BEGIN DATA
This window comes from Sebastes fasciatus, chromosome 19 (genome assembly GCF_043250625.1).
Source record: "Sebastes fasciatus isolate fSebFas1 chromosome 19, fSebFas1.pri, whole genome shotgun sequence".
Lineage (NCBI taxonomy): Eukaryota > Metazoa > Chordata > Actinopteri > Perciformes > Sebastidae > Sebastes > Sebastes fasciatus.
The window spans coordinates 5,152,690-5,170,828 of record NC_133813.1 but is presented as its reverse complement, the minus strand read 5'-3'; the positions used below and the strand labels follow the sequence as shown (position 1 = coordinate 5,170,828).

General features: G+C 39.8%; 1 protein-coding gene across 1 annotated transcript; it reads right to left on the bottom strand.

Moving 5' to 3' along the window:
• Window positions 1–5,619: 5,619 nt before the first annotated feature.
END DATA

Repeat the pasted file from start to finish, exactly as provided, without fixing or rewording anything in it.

This window comes from Sebastes fasciatus, chromosome 19 (genome assembly GCF_043250625.1).
Source record: "Sebastes fasciatus isolate fSebFas1 chromosome 19, fSebFas1.pri, whole genome shotgun sequence".
Lineage (NCBI taxonomy): Eukaryota > Metazoa > Chordata > Actinopteri > Perciformes > Sebastidae > Sebastes > Sebastes fasciatus.
The window spans coordinates 5,152,690-5,170,828 of record NC_133813.1 but is presented as its reverse complement, the minus strand read 5'-3'; the positions used below and the strand labels follow the sequence as shown (position 1 = coordinate 5,170,828).

General features: G+C 39.8%; 1 protein-coding gene across 1 annotated transcript; it reads right to left on the bottom strand.

Moving 5' to 3' along the window:
• Window positions 1–5,619: 5,619 nt before the first annotated feature.